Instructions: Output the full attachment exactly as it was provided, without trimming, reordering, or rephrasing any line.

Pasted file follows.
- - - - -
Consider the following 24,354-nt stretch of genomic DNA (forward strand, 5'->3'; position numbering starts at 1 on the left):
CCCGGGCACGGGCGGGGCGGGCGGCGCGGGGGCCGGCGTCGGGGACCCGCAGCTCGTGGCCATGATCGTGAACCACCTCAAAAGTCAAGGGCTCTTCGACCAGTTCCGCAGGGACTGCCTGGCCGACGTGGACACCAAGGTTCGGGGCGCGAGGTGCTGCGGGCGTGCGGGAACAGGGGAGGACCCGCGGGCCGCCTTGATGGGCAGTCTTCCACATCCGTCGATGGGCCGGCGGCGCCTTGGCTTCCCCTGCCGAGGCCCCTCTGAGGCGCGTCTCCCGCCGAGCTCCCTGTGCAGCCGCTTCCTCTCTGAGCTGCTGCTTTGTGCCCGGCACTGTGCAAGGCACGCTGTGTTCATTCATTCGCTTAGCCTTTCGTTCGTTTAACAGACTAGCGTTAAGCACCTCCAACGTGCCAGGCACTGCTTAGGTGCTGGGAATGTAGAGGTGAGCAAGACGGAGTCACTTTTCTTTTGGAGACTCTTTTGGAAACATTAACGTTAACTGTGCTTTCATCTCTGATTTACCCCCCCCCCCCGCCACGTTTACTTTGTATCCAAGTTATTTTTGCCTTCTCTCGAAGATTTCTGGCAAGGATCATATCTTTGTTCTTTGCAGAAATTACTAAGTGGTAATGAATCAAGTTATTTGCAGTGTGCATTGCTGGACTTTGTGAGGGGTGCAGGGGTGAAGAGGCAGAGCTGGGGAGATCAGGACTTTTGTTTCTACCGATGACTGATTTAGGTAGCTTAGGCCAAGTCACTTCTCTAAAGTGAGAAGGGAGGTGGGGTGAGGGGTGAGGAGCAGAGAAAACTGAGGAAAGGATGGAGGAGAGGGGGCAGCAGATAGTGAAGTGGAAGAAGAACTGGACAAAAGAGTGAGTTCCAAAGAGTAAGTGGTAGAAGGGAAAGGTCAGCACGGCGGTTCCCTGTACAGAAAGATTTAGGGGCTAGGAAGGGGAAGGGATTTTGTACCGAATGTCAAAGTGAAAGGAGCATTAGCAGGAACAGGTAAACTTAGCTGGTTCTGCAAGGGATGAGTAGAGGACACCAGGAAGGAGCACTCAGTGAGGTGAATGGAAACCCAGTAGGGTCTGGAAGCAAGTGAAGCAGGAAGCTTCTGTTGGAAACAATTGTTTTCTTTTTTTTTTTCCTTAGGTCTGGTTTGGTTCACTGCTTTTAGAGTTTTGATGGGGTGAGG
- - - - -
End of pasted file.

Consider the following 24,354-nt stretch of genomic DNA (forward strand, 5'->3'; position numbering starts at 1 on the left):
CCCGGGCACGGGCGGGGCGGGCGGCGCGGGGGCCGGCGTCGGGGACCCGCAGCTCGTGGCCATGATCGTGAACCACCTCAAAAGTCAAGGGCTCTTCGACCAGTTCCGCAGGGACTGCCTGGCCGACGTGGACACCAAGGTTCGGGGCGCGAGGTGCTGCGGGCGTGCGGGAACAGGGGAGGACCCGCGGGCCGCCTTGATGGGCAGTCTTCCACATCCGTCGATGGGCCGGCGGCGCCTTGGCTTCCCCTGCCGAGGCCCCTCTGAGGCGCGTCTCCCGCCGAGCTCCCTGTGCAGCCGCTTCCTCTCTGAGCTGCTGCTTTGTGCCCGGCACTGTGCAAGGCACGCTGTGTTCATTCATTCGCTTAGCCTTTCGTTCGTTTAACAGACTAGCGTTAAGCACCTCCAACGTGCCAGGCACTGCTTAGGTGCTGGGAATGTAGAGGTGAGCAAGACGGAGTCACTTTTCTTTTGGAGACTCTTTTGGAAACATTAACGTTAACTGTGCTTTCATCTCTGATTTACCCCCCCCCCCCGCCACGTTTACTTTGTATCCAAGTTATTTTTGCCTTCTCTCGAAGATTTCTGGCAAGGATCATATCTTTGTTCTTTGCAGAAATTACTAAGTGGTAATGAATCAAGTTATTTGCAGTGTGCATTGCTGGACTTTGTGAGGGGTGCAGGGGTGAAGAGGCAGAGCTGGGGAGATCAGGACTTTTGTTTCTACCGATGACTGATTTAGGTAGCTTAGGCCAAGTCACTTCTCTAAAGTGAGAAGGGAGGTGGGGTGAGGGGTGAGGAGCAGAGAAAACTGAGGAAAGGATGGAGGAGAGGGGGCAGCAGATAGTGAAGTGGAAGAAGAACTGGACAAAAGAGTGAGTTCCAAAGAGTAAGTGGTAGAAGGGAAAGGTCAGCACGGCGGTTCCCTGTACAGAAAGATTTAGGGGCTAGGAAGGGGAAGGGATTTTGTACCGAATGTCAAAGTGAAAGGAGCATTAGCAGGAACAGGTAAACTTAGCTGGTTCTGCAAGGGATGAGTAGAGGACACCAGGAAGGAGCACTCAGTGAGGTGAATGGAAACCCAGTAGGGTCTGGAAGCAAGTGAAGCAGGAAGCTTCTGTTGGAAACAATTGTTTTCTTTTTTTTTTTCCTTAGGTCTGGTTTGGTTCACTGCTTTTAGAGTTTTGATGGGGTGAGG